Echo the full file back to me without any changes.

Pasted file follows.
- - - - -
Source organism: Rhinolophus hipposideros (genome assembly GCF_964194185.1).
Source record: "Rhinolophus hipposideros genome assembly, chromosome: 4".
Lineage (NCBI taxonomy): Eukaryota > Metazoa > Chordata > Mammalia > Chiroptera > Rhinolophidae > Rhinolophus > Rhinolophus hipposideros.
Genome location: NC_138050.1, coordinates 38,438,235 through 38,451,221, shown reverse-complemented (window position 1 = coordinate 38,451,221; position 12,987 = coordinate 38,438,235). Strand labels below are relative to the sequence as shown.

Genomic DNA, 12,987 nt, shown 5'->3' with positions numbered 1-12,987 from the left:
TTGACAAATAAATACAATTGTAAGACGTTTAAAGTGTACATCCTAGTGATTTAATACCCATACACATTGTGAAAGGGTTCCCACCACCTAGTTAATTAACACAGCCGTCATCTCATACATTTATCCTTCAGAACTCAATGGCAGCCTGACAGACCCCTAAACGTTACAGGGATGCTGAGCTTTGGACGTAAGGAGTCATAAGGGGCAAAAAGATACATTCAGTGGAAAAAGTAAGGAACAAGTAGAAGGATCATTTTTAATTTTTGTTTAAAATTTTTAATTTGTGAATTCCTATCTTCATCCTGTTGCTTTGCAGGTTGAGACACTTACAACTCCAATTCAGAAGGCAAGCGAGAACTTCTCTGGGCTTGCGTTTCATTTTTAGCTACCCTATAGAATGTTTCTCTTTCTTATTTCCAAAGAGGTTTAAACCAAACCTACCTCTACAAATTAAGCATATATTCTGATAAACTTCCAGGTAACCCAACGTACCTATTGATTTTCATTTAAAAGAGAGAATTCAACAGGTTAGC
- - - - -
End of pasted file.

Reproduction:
Source organism: Rhinolophus hipposideros (genome assembly GCF_964194185.1).
Source record: "Rhinolophus hipposideros genome assembly, chromosome: 4".
Lineage (NCBI taxonomy): Eukaryota > Metazoa > Chordata > Mammalia > Chiroptera > Rhinolophidae > Rhinolophus > Rhinolophus hipposideros.
Genome location: NC_138050.1, coordinates 38,438,235 through 38,451,221, shown reverse-complemented (window position 1 = coordinate 38,451,221; position 12,987 = coordinate 38,438,235). Strand labels below are relative to the sequence as shown.

Genomic DNA, 12,987 nt, shown 5'->3' with positions numbered 1-12,987 from the left:
TTGACAAATAAATACAATTGTAAGACGTTTAAAGTGTACATCCTAGTGATTTAATACCCATACACATTGTGAAAGGGTTCCCACCACCTAGTTAATTAACACAGCCGTCATCTCATACATTTATCCTTCAGAACTCAATGGCAGCCTGACAGACCCCTAAACGTTACAGGGATGCTGAGCTTTGGACGTAAGGAGTCATAAGGGGCAAAAAGATACATTCAGTGGAAAAAGTAAGGAACAAGTAGAAGGATCATTTTTAATTTTTGTTTAAAATTTTTAATTTGTGAATTCCTATCTTCATCCTGTTGCTTTGCAGGTTGAGACACTTACAACTCCAATTCAGAAGGCAAGCGAGAACTTCTCTGGGCTTGCGTTTCATTTTTAGCTACCCTATAGAATGTTTCTCTTTCTTATTTCCAAAGAGGTTTAAACCAAACCTACCTCTACAAATTAAGCATATATTCTGATAAACTTCCAGGTAACCCAACGTACCTATTGATTTTCATTTAAAAGAGAGAATTCAACAGGTTAGC